Synonyms for hypermotility or Related words with hypermotility

hypomotility              dysmotility              hypermotilinemia              pseudoobstruction              achlorhydria              gastointestinal              atony              pollakiuria              pollakisuria              myoneurogenic              hyperkinesis              gastroinstestinal              hypochlorhydria              anismus              dysuria              dyssynergia              dismotility              ileus              sucraflate              gentiourinary              eosophageal              hyperreninemia              gastroparesis              tractcoeliac              achalasia              aggravatedn              cystalgia              diverticulitis              diverticulosis              aganglionosis              hyperacidity              gastroduodenitis              incontinences              colics              dysurea              underactivity              choledocholithiasis              oddi              dyssynergic              cipochronic              vigoruos              dyantonomia              inappetance              alkalinizers              gastroenteropathy              stomachache              hyperreflexic              conditionshlt              gastrointenstinal              aldosetron             

Examples of "hypermotility"
In a 2012 animal study, cannabichromene was shown to normalize gastrointestinal hypermotility without reducing the transit time. The study notes that this result is of potential clinical interest, as the only drugs available for intestinal dysmotility are often associated with constipation.
Muscarinic antagonists dilate the pupil and relax the ciliary muscle, are used in treatment of inflammatory uveitis and is associated with glaucoma. They are also used to treat urinary incontinence and diseases characterized by bowel hypermotility such as irritable bowel syndrome.
In a 2012 animal study, CBC was shown to normalize gastrointestinal hypermotility (diarrhea) without reducing the transit time. The study notes that this is of potential clinical interest, as the only drugs available for intestinal dysmotility are often associated with constipation.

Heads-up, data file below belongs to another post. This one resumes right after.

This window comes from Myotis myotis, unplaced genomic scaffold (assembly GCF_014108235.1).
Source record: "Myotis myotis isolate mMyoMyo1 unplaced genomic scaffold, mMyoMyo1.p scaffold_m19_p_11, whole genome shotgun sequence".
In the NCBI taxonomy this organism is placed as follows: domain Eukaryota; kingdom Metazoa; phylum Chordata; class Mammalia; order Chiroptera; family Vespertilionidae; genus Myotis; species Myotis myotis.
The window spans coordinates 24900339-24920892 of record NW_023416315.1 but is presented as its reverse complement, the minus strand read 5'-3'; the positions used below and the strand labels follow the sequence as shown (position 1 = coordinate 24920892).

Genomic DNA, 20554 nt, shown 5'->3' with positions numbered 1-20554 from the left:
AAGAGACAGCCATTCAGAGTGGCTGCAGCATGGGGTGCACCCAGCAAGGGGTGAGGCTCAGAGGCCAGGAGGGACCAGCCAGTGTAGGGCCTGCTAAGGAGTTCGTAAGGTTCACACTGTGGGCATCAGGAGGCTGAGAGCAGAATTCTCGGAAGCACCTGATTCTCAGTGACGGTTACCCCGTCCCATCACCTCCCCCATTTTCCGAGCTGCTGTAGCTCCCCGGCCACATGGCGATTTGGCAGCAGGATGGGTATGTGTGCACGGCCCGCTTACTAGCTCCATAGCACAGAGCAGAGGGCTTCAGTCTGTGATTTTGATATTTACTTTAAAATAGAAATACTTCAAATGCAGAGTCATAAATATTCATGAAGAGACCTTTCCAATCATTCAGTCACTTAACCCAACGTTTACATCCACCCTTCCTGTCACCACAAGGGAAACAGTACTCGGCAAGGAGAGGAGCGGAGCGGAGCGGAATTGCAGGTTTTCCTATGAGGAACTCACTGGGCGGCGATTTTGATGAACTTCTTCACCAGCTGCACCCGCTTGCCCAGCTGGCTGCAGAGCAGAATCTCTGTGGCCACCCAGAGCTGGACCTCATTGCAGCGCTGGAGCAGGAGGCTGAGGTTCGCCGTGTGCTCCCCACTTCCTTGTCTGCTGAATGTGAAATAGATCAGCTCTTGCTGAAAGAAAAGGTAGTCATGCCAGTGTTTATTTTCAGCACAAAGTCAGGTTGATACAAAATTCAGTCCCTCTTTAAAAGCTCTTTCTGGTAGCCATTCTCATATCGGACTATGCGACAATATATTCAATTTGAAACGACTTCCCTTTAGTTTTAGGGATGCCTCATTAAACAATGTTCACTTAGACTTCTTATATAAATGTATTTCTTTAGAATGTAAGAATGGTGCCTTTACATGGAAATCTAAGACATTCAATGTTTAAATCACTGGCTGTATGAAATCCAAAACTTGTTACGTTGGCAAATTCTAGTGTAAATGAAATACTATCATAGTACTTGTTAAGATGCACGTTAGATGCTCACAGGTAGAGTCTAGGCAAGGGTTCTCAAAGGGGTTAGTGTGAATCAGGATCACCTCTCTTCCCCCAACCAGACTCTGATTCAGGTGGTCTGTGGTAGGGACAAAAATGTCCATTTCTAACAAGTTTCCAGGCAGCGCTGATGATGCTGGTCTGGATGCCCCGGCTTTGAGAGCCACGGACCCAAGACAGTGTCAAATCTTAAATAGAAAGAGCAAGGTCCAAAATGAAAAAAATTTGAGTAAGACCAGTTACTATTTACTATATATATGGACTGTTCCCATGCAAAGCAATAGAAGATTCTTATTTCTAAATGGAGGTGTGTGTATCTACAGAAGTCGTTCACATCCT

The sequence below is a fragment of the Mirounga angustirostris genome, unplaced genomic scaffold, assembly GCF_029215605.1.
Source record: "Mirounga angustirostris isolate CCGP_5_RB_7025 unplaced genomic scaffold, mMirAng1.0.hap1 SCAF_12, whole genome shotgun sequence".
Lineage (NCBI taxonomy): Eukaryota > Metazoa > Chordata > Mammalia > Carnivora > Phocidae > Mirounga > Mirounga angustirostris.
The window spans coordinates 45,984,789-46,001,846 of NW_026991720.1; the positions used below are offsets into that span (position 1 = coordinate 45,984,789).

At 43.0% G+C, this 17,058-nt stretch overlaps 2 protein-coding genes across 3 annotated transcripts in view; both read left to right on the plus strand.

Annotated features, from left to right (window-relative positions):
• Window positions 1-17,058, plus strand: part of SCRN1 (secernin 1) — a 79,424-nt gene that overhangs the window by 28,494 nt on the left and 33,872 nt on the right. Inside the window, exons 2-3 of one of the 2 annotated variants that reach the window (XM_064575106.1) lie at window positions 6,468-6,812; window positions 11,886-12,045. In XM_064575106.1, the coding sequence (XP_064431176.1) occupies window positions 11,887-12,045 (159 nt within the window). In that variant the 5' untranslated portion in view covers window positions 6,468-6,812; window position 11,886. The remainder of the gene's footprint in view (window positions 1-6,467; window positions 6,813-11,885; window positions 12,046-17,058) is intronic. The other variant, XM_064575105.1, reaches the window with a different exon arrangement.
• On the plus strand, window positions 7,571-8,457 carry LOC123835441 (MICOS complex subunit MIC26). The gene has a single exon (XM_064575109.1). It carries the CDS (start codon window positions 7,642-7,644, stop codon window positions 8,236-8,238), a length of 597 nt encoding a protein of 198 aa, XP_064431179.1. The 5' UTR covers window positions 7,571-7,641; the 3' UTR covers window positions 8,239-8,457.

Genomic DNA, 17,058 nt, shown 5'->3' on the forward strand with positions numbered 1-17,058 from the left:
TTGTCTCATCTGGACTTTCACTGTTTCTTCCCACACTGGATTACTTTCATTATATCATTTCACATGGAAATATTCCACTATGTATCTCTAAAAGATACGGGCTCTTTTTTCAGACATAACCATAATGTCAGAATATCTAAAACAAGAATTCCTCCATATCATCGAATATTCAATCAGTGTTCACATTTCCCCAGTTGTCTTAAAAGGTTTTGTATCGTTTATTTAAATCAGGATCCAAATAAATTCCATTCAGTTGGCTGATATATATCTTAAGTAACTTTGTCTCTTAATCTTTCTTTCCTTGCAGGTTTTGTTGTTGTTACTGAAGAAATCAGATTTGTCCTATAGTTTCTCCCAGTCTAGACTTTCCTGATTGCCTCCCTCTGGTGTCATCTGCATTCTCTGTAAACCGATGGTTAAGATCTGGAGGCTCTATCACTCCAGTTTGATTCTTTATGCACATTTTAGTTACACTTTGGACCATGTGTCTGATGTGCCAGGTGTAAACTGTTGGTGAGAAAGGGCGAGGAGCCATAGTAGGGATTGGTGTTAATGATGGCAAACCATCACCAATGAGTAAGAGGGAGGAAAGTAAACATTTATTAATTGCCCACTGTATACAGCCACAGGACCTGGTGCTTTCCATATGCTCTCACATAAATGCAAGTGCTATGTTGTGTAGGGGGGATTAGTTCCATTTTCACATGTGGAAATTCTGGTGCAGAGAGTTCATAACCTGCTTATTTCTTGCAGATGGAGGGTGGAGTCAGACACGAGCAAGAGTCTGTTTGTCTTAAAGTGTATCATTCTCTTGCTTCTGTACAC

Isopropamide (R5) is a long-acting anticholinergic drug. It is used in the treatment of peptic ulcers and other gastrointestinal disorders involving hyperacidity (gastrointestinal acidosis) and hypermotility. Chemically, it contains a quaternary ammonium group. It is most often provided as an iodide salt, but is also available as a bromide or chloride salt. It was discovered at Janssen Pharmaceutica in 1954.
Children with loose stools and diarrhea (colonic hypermotility): This group of children has an overactive colon. Rapid transit of stool results in frequent episodes of diarrhea. This means that even when an enema cleans the colon rather easily, stool keeps on passing fairly quickly from the cecum to the descending colon and the anus. To prevent this, a constipating diet and/or medications to slow down the colon are necessary. Eliminating foods that further loosen bowel movements will help the colon to slow down. Those who experience hypermotility may have to follow a constipating diet and avoid laxative foods. The diet is rigid and includes food such as banana, apple, baked bread, white pasta with no sauce, boiled meat, and others, while fried foods and dairy products are avoided.
The protein encoded by this gene belongs to a distinct class of mammalian adenylyl cyclase that is soluble and insensitive to G protein or forskolin regulation. It is localized in the cytoplasm and is thought to function as a general bicarbonate sensor throughout the body. It may also play an important role in the generation of cAMP in spermatozoa, implying possible roles in sperm maturation through the epididymis, capacitation, hypermotility, and/or the acrosome reaction.